Presumed Successor to Newark Archbishop Myers Just Got Another Job
By Jessica Mazzola
March 24, 2016
|Newark Archbishop John J. Myers and co-Adjutor Bernard Hebda hold a news conference at the Archdiocese of Newark's Archdiocesan Center in Newark . 9/24/13 (John O'Boyle/The Star-Ledger)|
A papal appointment to a post halfway across the country has got local Catholics questioning who the next leader of the state's largest archdiocese will be.
Pope Francis announced Thursday his appointment of Archbishop Bernard Hebda as the Archbishop of the Archdiocese of Saint Paul and Minneapolis. Hebda had previously served as the Coadjutor Archbishop of the Archdiocese of Newark, and was scheduled to replace Archbishop John J. Myers when he retires.
In a statement released Thursday, Myers said he was surprised by the appointment.
"Our Holy Father Pope Francis has often said that our God is a God of Surprises," Myers said in a statement. "Today is surely a perfect example of that."
When Hebda was named Coadjutor in Newark in 2013, he was expected to be the natural successor for Myers, who could retire as early as this July, when he turns 75 years old.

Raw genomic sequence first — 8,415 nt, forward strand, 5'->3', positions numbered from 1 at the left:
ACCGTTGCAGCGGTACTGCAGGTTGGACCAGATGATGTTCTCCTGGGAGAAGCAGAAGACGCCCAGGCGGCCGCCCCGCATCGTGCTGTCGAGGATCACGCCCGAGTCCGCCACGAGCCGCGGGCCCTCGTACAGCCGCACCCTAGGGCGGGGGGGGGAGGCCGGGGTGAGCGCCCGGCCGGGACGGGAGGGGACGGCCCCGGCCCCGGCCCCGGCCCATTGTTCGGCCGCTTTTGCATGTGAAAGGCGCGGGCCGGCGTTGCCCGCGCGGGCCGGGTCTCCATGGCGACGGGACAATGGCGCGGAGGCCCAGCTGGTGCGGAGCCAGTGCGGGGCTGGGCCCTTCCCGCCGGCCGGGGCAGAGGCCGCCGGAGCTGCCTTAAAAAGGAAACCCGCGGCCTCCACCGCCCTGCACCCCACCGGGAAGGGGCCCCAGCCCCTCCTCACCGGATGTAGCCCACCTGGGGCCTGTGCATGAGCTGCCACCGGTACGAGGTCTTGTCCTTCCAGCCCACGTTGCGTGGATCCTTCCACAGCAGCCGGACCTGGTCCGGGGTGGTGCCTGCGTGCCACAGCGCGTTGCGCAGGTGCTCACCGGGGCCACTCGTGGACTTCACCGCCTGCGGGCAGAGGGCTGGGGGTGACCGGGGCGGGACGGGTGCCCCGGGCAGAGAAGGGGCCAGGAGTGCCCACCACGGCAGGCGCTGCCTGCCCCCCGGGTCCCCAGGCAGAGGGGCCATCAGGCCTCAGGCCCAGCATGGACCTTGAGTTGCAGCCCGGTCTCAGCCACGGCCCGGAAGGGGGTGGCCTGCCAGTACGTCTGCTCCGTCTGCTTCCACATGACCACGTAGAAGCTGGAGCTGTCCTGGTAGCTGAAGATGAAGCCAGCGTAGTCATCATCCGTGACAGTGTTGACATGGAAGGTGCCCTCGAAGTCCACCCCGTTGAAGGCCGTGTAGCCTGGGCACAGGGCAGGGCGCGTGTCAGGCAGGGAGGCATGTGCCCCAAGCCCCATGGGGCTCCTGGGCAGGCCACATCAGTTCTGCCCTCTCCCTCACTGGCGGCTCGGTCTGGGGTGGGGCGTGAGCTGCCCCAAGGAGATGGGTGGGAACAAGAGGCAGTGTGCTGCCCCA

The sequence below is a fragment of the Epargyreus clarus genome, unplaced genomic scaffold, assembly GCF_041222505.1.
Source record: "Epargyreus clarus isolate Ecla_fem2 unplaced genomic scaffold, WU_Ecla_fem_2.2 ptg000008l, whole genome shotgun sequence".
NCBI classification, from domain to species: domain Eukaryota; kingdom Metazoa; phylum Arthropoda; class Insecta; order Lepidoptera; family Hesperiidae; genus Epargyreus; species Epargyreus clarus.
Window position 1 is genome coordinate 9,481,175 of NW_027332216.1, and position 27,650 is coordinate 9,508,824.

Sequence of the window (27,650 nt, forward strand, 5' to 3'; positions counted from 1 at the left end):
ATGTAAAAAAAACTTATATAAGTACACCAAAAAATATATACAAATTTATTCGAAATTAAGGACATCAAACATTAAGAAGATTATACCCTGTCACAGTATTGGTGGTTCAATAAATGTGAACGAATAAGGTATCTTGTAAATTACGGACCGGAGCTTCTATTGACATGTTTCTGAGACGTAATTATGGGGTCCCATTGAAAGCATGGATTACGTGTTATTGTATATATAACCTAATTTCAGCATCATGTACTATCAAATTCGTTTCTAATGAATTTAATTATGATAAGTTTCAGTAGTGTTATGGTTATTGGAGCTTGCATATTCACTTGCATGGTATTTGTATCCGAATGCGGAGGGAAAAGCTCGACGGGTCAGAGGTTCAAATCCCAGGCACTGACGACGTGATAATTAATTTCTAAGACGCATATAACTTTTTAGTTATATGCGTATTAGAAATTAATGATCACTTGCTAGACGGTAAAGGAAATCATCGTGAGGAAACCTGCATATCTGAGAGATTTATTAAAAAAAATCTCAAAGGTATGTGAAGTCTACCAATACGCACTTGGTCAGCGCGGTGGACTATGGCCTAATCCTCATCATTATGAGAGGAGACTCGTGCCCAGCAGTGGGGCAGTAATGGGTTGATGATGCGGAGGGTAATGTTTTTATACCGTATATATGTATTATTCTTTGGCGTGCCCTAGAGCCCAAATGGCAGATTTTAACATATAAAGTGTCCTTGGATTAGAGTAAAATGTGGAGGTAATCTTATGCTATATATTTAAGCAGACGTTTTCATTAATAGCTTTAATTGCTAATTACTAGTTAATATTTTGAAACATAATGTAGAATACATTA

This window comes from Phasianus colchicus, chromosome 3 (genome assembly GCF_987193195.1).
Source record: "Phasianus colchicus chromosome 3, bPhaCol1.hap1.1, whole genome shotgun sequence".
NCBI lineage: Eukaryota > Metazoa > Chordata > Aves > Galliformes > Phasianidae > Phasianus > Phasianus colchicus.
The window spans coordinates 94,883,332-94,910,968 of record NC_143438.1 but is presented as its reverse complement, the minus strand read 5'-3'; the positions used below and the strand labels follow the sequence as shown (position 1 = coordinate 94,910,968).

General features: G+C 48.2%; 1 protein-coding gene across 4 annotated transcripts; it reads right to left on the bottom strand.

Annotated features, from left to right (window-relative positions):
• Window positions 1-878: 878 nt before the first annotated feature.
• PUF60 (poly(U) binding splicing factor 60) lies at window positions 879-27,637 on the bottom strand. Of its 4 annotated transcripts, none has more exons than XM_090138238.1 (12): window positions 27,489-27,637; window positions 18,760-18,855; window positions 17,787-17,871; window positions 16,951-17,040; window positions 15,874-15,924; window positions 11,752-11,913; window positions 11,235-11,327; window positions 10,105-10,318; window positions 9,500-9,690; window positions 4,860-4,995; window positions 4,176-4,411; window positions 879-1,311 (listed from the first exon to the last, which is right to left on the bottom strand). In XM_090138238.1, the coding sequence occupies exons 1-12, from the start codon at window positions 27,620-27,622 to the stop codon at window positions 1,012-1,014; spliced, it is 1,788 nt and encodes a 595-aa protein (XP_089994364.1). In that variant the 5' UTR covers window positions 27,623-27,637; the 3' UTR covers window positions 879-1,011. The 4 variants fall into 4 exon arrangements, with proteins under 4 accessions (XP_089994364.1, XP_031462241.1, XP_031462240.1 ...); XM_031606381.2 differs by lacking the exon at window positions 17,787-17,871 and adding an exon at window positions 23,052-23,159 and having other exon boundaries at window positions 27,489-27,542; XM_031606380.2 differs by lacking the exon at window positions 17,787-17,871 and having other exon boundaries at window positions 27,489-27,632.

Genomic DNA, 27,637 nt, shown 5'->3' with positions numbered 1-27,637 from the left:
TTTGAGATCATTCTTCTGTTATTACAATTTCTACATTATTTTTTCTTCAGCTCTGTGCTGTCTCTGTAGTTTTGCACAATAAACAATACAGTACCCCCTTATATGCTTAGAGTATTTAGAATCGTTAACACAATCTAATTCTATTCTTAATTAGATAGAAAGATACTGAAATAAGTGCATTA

In a phone interview Thursday, Newark Archdiocese spokesman Jim Goodness said that Myers may stay on longer, as the church awaits a papal decision as to his successor.
"(Our) leadership is solid and in place," Goodness said Thursday. As for a successor and when he will be named, Goodness said, "that's a decision the Holy Father has to make."
Hebda was brought on in Newark to help oversee several large projects, including school initiatives and a capital campaign, Goodness said. Now that those are "well underway," a new leader brought into the Archdiocese would be able to successfully transition into the role, he said.
While serving as Coadjutor in Newark, Hebda was also named Apostolic Administrator in the Twin Cities.
Hebda was appointed to the position in 2015, in light of a sex scandal at the Archdiocese of Minneapolis and St. Paul. The archdiocese there was criminally charged in connection to the scandal, but as recently as January, Hebda said that his position in Minnesota was temporary.
In his statement Thursday, Myers said he and Hebda believed that position would not be permanent.
"Archbishop Hebda has always spoken with great affection and admiration for the people of St. Paul-Minneapolis – his new local Church," Myers said.
"The parishioners and general community of the Twin Cities have experienced what the people of Newark already have come to know – a happy spiritual leader who loves people...he will be missed."
Hebda's Installation Mass in his new post is scheduled for May 13.
As for worshippers in New Jersey, Goodness said they will trust the Pope to appoint a fitting replacement for Myers. He called Hebda's 2013 appointment in Newark a "wonderful choice...we are sure (Pope Francis) will provide us with another."